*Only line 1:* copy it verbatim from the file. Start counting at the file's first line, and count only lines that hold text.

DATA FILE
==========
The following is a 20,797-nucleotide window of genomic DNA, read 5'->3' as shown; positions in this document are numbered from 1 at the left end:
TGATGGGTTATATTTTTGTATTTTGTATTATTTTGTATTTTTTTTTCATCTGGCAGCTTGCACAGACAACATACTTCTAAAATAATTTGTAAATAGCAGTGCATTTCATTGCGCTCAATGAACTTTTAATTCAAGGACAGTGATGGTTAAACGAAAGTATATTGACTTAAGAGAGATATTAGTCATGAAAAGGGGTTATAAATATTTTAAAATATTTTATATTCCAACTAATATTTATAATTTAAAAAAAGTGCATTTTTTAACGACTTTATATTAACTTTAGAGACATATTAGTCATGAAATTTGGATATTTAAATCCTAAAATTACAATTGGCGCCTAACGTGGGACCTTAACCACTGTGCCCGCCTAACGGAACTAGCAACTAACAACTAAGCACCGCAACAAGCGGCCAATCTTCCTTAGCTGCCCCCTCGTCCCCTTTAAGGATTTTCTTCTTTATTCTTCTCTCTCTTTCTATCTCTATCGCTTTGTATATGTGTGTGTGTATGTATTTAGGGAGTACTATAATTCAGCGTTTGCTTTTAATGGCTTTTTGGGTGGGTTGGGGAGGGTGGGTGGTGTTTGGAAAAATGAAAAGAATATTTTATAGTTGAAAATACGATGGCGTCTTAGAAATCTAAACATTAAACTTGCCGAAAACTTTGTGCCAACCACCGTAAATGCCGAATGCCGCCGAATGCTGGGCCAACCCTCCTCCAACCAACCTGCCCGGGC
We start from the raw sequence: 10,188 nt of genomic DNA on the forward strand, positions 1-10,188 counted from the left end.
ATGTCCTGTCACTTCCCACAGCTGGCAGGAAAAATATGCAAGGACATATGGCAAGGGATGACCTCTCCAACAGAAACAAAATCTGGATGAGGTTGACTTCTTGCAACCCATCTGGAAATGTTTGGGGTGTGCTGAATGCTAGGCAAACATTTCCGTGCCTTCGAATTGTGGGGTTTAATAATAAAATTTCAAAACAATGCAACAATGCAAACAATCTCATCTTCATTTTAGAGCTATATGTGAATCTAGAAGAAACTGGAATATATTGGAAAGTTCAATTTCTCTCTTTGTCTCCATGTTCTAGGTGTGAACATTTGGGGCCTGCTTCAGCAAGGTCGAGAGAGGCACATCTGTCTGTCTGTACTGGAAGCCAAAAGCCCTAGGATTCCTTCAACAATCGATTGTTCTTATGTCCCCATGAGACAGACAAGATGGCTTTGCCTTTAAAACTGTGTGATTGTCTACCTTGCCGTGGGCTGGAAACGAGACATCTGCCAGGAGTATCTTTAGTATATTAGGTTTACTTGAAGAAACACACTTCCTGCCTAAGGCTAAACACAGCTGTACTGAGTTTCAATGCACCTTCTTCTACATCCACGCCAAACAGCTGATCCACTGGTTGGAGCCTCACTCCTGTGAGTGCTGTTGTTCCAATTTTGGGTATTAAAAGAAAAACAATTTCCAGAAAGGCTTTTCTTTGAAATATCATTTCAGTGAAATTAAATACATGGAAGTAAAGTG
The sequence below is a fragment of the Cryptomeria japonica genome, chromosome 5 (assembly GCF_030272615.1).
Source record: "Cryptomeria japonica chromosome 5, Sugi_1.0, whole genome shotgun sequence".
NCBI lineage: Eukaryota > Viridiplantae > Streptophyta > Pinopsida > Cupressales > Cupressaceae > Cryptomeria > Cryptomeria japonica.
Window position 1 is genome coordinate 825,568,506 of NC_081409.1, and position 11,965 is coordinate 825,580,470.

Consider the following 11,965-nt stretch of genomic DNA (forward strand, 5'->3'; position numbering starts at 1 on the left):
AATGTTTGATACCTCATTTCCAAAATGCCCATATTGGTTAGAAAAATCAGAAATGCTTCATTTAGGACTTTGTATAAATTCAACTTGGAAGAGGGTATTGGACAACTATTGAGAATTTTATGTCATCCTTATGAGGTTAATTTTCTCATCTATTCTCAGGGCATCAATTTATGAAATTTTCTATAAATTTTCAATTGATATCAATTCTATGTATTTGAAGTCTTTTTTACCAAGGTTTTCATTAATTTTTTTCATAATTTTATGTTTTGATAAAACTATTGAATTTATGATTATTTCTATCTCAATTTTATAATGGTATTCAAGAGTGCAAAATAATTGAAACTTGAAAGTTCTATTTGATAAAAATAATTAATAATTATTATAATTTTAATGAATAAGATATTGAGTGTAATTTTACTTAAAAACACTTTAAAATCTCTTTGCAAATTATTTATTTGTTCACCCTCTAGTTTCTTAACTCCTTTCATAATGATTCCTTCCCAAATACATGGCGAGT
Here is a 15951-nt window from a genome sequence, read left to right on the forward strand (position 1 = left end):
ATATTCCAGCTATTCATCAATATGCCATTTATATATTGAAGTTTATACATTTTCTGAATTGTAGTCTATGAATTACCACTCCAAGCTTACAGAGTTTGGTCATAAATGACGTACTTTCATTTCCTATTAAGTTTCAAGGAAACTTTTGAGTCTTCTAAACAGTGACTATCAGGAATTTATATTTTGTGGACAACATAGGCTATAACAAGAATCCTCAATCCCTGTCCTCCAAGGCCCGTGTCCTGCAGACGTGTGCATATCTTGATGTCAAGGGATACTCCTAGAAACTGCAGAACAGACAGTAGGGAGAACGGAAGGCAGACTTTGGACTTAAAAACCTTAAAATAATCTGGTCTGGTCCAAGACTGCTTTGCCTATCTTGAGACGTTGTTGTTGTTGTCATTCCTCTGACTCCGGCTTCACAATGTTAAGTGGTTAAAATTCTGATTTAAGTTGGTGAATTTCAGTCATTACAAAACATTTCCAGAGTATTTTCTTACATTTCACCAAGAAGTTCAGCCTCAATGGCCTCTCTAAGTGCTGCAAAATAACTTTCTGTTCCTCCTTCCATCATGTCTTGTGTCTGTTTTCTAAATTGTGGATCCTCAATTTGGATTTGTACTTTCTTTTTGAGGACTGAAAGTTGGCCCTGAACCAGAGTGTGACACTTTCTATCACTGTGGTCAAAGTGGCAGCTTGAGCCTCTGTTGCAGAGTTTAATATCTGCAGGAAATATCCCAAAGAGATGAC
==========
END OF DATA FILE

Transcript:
The following is a 20,797-nucleotide window of genomic DNA, read 5'->3' as shown; positions in this document are numbered from 1 at the left end: